Since the very beginning of the story, Lahiri ensured the prominence of foods to be omnipresent. In the first few paragraphs, the readers were served with the emergence of Indian cuisines, narrated through Lilia’s viewpoint. To name a few; ‘fried spinach with radish’, in other words, Mooli Palak; ‘mincemeat kebabs with coriander chutney’ or else known as Shami Kebab; and ‘spiced cashews’. These dishes, all of which are culturally associated with a distinguished ethnicity, collectively reinforce the background of the narrated characters — Lilia and her family as Indians who were residing in India. When imposed upon a different character of contradicting background this nature remains effectual. “They ate pickled mangoes with their meals, ate rice every night for supper with their hands………., chewed fennel seeds after meals as a digestive, drank no alcohol, for dessert dipped austere biscuits into successive cups of tea. “ This excerpt particularizes the identity of Mr. Pirzada, a Pakistani, as someone who performs cultural activities and traditions which paralleled to Indians.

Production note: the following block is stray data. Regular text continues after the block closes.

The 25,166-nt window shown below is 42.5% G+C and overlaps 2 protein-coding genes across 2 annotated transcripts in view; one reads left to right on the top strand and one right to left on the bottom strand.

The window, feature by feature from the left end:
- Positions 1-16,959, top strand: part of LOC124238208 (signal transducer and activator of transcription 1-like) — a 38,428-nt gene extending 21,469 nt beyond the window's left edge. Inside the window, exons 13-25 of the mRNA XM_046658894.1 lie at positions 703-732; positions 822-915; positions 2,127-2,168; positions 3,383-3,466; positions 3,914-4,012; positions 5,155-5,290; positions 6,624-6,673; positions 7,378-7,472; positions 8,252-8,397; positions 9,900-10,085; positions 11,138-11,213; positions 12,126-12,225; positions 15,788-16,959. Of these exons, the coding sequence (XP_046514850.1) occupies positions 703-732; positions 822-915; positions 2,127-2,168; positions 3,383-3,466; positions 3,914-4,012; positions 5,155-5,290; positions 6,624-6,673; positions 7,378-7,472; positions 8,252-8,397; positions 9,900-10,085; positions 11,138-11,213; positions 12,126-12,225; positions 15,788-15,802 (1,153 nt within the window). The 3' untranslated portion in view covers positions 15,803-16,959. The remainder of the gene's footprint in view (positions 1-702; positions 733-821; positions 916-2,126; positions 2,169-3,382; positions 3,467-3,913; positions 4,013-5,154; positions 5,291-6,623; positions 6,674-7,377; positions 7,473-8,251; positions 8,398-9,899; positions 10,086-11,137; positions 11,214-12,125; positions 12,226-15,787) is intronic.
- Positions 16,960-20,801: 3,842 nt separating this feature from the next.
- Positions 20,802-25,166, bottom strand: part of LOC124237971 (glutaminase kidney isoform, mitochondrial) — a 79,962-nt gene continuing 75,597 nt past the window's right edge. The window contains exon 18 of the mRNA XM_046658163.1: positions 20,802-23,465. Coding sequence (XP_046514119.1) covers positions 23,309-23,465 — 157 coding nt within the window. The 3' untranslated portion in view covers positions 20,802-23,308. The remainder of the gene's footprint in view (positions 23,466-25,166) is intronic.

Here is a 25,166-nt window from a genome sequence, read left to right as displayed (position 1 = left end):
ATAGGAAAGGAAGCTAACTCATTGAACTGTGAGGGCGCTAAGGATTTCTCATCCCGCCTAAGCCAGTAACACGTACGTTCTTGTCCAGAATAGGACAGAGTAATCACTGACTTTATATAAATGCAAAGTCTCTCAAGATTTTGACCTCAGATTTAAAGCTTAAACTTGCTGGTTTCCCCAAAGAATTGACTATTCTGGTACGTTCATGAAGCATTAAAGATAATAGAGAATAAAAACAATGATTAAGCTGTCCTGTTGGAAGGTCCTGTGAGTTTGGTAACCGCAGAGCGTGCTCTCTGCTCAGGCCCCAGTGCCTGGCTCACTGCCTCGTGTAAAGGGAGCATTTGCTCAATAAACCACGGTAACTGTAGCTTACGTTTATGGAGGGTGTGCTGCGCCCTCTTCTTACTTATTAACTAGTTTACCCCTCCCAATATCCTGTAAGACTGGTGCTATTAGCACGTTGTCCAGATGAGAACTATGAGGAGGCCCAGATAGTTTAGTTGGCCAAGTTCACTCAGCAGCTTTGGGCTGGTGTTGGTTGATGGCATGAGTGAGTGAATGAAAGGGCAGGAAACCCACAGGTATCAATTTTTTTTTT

In addition to defining one’s ethnic and national identity, the role of food in the elucidation of characters’ social relations and milieu was abundant. “From the kitchen, my mother brought forth the succession of dishes: lentils with fried onions, green beans with coconut, fish cooked with raisins in a yogurt sauce. I followed with the water glasses, and the plate of lemon wedges, and the chili peppers…” This passage depicted how the served dishes and the attitude in which it was delivered in play as symbols to show that Mr. Pirzada was indeed treated as one of their very own, despite contrasting ethnic backgrounds. In the following paragraph, Lilia addressed the action performed by Mr. Pirzada on the mentioned food. “…creating a well in his rice to make room for a second helping of lentils.” While this can be perceived as a nonchalant measure one does on the dining table, this holds a deeper sight to the characters’ kinships. By creating a well in his rice in the means to acquire a second portion of lentils, Mr. Pirzada was exhibiting a synonymous manner as the family on the signature dish which belongs to their origin — accentuating the familiarity and kinship between the two entities.